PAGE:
Ever wonder if you’re boring your followers to tears on Twitter? Or wonder if your Facebook fans think you’ve become just a bit too spammy? Those are questions any business owner that’s active in social media should be asking. It’s hard enough to get customers to like/follow you, but once they do you also have to make sure you’re keeping them happy and in the fold. A recent study might help — it asked people why they stop following companies on Facebook and Twitter; i.e., what causes the fan to break-up with the business?
In both cases — Twitter and Facebook — the top three reasons that fans stop following businesses were the same. But, and this is pretty interesting, the order was reversed. On Facebook, the top three reasons people “unlike” companies were, in order:
- The company posted too frequently
- My wall was becoming too crowded with marketing posts and I needed to get rid of some of them
- The content became repetitive or boring over time
Here’s the full chart from ExactTarget’s Subscribers, Fans, and Followers report:
ExactTarget asked the same question to Twitter users that follow companies. And the top three reasons were the same, but Nos. 1 and 3 were flipped. Have a look at this:
What the Data Means
I think there are several things that need to be understood here:
1. Twitter users and Facebook users are different.
Sure, the top three reasons are the same, but it’s important to note that Twitter users were far more annoyed by repetition than Facebook users — 52% to 38%. They have different expectations than Facebook users do.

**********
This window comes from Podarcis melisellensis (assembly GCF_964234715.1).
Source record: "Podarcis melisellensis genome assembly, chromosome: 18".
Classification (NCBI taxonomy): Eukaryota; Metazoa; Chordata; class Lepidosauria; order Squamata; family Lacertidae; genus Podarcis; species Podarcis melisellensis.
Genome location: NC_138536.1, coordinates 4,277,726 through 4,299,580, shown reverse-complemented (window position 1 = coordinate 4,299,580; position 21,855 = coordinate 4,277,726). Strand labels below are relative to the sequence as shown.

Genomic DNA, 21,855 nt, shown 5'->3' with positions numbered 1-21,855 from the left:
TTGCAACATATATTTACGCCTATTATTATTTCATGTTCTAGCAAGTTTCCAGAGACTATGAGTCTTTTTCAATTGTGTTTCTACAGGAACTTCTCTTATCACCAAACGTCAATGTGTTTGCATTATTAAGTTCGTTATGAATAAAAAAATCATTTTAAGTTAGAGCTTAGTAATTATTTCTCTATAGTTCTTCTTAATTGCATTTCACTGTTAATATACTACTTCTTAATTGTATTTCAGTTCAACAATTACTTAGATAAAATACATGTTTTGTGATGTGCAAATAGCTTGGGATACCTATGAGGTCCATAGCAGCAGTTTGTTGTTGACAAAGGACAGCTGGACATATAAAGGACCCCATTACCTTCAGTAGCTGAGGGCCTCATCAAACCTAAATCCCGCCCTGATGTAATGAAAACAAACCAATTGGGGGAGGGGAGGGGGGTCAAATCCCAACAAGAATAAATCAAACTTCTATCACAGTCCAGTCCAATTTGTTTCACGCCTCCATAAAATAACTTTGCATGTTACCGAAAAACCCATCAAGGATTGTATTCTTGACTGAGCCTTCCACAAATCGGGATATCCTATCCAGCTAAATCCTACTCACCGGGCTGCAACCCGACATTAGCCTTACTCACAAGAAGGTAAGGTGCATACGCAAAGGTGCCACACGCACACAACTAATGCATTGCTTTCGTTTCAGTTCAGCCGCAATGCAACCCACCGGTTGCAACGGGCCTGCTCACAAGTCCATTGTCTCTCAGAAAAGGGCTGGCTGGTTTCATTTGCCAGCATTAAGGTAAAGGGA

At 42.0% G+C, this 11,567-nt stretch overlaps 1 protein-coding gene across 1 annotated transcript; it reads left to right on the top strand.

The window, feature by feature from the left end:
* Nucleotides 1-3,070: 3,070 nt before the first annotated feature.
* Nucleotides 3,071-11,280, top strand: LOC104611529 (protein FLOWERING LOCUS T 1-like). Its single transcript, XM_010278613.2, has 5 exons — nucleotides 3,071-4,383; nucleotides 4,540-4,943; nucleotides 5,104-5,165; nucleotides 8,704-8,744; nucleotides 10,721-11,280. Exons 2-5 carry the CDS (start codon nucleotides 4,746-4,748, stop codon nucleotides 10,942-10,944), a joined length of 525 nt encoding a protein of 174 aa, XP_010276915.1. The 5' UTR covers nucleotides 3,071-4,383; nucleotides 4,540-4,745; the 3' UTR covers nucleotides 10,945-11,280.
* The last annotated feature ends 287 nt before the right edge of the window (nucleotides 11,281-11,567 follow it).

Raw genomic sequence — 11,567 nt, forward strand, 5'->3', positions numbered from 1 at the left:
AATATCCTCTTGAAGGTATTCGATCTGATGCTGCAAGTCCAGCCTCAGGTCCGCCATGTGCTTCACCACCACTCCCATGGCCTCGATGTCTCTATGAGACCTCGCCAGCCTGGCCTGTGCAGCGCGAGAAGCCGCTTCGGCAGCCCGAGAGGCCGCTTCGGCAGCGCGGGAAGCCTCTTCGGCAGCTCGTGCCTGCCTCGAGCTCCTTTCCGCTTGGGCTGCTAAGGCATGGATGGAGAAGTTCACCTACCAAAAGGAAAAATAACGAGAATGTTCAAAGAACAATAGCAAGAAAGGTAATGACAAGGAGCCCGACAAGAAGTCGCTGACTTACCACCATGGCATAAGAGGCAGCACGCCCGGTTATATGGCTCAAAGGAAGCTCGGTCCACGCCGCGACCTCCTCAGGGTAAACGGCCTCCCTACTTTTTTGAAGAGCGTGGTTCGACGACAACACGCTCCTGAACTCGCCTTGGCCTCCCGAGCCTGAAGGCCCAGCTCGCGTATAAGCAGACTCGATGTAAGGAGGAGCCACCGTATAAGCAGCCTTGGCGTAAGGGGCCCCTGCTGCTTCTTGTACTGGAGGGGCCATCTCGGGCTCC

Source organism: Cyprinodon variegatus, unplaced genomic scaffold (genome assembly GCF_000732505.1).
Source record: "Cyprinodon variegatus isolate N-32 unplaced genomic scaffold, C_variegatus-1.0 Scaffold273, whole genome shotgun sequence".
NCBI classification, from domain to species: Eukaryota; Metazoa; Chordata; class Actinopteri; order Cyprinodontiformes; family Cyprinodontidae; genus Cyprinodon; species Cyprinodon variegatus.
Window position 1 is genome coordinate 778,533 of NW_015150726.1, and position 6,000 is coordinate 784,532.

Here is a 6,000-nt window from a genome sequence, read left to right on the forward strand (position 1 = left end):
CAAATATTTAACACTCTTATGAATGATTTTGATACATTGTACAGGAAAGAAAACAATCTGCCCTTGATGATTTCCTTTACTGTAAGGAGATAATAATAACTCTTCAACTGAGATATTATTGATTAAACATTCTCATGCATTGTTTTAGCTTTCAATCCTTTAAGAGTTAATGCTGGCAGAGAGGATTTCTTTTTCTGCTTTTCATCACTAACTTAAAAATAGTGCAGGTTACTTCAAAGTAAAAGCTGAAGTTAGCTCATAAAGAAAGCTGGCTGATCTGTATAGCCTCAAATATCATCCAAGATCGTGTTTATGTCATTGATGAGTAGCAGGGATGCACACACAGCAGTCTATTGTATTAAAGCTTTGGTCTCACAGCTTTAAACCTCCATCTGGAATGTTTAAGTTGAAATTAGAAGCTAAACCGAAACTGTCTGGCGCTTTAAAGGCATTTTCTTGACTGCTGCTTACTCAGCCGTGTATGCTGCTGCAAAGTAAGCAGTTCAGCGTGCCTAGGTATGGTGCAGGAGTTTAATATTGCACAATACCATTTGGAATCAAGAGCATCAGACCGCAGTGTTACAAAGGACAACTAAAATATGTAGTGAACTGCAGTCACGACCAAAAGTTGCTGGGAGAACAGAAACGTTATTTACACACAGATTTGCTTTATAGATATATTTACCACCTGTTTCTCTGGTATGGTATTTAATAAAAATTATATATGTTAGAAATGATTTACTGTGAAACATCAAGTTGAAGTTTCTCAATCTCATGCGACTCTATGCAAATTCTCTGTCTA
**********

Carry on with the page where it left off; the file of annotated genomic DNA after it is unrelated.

2. Facebook’s filtering algorithm may impact marketing efforts.
One reason that Facebook users aren’t bothered by repetition as much might be that they’re not seeing all of your updates and content. Facebook filters the content that appears in news feeds and your updates may not appear to fans that rarely interact with you in any way. You could be posting the same thing every day and many fans wouldn’t notice. (That’s not an excuse to spam Facebook; quite the contrary. In fact, you’ll need to focus on quality, not spam, to get your content seen by more fans.)
3. One strategy does not fit all.
Although the responses from Facebook and Twitter users are generally pretty similar down the list, the flip-flop in the top three answers suggests that smart marketing involves using at least slightly different strategies on the two sites. Twitter users don’t seem to be bothered as much by frequent posts … as long as they’re not repetitive/boring. On the other hand, Facebook users are a little more sensitive to seeing too many posts.
4. There’s not one dominant reason fans stop following.
With the exception of 52% of Twitter users saying “boring/repetitive content,” no single reason was cited by more than 50% of social media users as a reason for “breaking up” with a business. The takeaway on this point is simple: You can’t please all the people all the time. Understand that, no matter what you do, some fans/followers will have a change of heart. Let them go. Focus on the ones you still have.
(image via Shutterstock.com)